5 Tips to Getting and Keeping Youth Interested in Deer Hunting

September 2, 2015 By: Brian Grossman

Next fall will mark 30 years of deer hunting for me. You can’t spend that much time in the woods without accumulating a lot of special memories. I still vividly remember the details of my first successful deer hunt, my first turkey, and my first good buck with a bow. But none of those accomplishments mean near as much to me as watching my 8-year-old son squeeze the trigger on his very first deer or my 9-year-old daughter harvesting her first buck.

This past season, I never even got to draw my bow back on a good buck, but my now 15-year-old son was able to harvest one his first time hunting “away” from me. Hearing his shot and getting the text that he had just killed a buck was more exciting than if I had pulled the trigger myself.

Like most fathers who love to hunt, my hope has always been to share my passion for deer hunting and enjoying the great outdoors with my children. That dream became clearly evident to my wife when I brought our son home from the hospital in little Mossy Oak bib overalls. I know too many hunters, however, whose kids have grown up with little or no interest in following in their parents’ footsteps when it comes to pursuing shooting sports, and I have often wondered what separates those kids who develop the passion from those who don’t. While there’s no guaranteed formula for getting and keeping our kids involved in hunting, there are certainly things we can do as a parent or mentor to increase the odds of them developing that lifelong passion. Let’s take a look at five of those things.


From my experience, and the experience of others whom I have talked with, kids generally take a very early interest in their parents’ passion for the outdoors. For me, that was when they were around 2 years old. It started with questions about where I was going and what Daddy was doing. Then, when I actually brought home some type of critter, they were out there watching me cut it up, looking it over closely, and, of course, poking and prodding on it in amazement. All of this youthful curiosity builds over time until the question is finally asked, “When can I go hunting with you?”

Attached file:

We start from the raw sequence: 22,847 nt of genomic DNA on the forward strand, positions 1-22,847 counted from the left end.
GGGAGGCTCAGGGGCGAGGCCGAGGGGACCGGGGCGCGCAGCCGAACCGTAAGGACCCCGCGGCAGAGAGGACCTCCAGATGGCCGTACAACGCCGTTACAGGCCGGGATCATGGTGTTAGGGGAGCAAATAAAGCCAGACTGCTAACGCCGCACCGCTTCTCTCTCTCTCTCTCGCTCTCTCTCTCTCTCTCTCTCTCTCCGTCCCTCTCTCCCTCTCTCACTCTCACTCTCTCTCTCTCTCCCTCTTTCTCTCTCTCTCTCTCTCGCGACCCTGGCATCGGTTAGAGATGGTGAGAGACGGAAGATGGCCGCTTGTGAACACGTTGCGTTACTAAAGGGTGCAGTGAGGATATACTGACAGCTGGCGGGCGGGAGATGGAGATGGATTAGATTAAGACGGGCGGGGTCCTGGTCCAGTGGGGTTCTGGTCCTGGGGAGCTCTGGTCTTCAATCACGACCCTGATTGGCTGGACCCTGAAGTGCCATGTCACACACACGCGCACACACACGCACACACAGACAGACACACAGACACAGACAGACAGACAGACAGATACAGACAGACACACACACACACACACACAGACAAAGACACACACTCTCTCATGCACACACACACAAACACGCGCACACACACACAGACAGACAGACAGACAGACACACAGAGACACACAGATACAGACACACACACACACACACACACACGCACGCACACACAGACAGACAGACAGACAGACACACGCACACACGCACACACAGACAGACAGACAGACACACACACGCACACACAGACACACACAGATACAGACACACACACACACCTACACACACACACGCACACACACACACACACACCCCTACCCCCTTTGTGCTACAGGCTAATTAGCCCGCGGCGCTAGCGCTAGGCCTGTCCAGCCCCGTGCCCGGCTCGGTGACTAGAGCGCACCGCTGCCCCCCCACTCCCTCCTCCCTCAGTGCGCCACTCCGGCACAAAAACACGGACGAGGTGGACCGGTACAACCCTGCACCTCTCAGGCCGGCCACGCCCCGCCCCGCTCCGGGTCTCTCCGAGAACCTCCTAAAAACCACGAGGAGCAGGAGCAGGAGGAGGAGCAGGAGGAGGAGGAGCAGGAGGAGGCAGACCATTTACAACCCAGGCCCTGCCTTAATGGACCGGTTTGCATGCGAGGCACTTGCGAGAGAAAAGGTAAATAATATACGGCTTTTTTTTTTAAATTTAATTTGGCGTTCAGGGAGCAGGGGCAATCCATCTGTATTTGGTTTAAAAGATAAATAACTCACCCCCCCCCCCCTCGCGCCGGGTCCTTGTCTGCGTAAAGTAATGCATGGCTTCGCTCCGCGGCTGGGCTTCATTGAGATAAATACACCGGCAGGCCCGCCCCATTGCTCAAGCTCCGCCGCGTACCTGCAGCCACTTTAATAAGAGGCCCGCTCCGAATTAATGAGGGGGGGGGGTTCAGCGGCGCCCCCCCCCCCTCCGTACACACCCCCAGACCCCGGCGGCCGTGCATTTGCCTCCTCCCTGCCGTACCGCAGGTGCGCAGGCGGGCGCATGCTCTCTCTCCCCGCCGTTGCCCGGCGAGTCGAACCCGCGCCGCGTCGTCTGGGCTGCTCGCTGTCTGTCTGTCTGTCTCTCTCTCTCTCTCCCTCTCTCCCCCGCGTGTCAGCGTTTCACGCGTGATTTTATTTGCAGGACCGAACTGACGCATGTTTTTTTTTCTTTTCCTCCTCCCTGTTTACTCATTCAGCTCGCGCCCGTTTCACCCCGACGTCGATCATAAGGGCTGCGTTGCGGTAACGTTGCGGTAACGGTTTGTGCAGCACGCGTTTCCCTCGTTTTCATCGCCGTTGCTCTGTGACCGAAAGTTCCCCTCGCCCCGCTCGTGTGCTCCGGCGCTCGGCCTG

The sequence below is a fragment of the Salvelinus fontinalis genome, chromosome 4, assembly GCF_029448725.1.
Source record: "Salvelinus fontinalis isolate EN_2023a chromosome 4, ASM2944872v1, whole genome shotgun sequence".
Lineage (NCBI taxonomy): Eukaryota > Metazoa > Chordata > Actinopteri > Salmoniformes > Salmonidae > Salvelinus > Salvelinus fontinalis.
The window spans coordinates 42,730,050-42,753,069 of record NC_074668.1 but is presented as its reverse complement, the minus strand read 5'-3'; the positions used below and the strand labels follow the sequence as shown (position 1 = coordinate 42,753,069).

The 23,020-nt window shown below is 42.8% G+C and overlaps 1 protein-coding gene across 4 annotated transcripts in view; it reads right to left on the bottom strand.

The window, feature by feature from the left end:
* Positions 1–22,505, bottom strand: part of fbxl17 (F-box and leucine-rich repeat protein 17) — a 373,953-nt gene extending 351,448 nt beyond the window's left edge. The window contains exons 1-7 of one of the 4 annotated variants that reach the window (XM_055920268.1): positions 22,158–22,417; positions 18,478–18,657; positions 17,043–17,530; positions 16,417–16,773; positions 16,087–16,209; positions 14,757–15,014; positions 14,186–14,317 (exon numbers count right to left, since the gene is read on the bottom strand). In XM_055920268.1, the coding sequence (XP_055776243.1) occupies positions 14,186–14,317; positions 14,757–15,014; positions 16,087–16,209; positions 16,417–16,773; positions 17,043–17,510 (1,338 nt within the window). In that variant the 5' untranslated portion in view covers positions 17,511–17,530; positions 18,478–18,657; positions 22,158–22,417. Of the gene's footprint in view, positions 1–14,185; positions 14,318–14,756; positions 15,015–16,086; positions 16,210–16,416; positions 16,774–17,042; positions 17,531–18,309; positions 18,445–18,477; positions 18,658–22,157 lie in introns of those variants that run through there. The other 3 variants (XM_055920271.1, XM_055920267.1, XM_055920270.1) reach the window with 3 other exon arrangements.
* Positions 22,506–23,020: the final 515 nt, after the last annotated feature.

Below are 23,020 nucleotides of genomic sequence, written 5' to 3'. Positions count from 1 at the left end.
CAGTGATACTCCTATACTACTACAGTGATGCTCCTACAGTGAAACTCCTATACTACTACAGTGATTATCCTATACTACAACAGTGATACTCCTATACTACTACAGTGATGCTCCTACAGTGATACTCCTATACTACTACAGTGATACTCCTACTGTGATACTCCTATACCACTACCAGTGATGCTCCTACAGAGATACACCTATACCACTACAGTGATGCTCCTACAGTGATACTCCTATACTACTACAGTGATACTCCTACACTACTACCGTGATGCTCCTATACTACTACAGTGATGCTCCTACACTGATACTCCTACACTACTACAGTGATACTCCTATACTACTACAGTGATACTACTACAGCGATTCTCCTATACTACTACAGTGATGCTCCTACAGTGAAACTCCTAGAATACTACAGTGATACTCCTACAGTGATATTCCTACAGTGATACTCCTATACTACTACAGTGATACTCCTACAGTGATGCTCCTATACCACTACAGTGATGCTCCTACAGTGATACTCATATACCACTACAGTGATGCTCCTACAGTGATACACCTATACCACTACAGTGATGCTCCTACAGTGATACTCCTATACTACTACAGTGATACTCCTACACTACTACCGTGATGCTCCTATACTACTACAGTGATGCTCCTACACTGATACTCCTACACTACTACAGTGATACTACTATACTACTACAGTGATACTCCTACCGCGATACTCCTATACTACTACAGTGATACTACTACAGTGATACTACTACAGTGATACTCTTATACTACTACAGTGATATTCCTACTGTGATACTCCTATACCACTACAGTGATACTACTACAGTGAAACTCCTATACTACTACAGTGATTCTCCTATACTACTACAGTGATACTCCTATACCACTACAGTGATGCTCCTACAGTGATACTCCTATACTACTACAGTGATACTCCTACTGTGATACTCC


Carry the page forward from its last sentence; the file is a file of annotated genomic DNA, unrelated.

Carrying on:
Initially, this was a very tough question for me, because I have a tendency to take hunting very seriously – often too seriously. I wanted to get them involved, but the selfish side of me knew that taking them would require me to change the way I hunt, to get past the usual expectations and just plan on having a good time together. I soon realized that hunting with a young child means making the trips short, being ready to answer lots of questions, lowering my hopes of actually harvesting anything, and most of all, keeping it fun for the child.


Regardless of the child’s age, these early days afield with you are probably the most critical in determining whether or not he/she maintains an interest in hunting. These first hunts, like any first impression, are where the child is going to form their opinion about hunting. They are either going to decide that hunting is fun and enjoyable or that it is boring. So, it is your job to make sure it’s fun!

Probably the first step to ensuring that a child’s first hunt is not their last is to keep the initial outings brief. As a parent, you’ve probably already witnessed just how short an attention span most kids have these days, and the last thing they want to do is go sit in a blind or a treestand for hours on end, not being able to move around or talk. In most cases, you’ll have a pretty good idea when it’s time to head back, as most kids won’t hesitate to let you know when they start to get bored. I would get questions like, “How long are we going to stay out here?” or “Are we going to sit in this spot the whole time?” When my son was trying to be a little more subtle about things, he would simply ask what time it was.

Regardless of how they let you know, as soon as you detect boredom, either head to the house, or change things up a bit to keep them entertained.


I can still recall the events following my son harvesting his first deer. After the initial excitement of the harvest, I could see that he was a little upset. The remorse over taking the life of a living creature had set in, and he was questioning what he had done. It was a sobering moment for the both of us. I told him that day, and have told him numerous times since, that my love for him is unconditional, and regardless of whether or not he hunts, that’s not going to change. Fortunately, he made his own decision to continue hunting and has since taken numerous deer and his first turkey. I have had the joy of watching his interest and passion grow considerably over the last several years.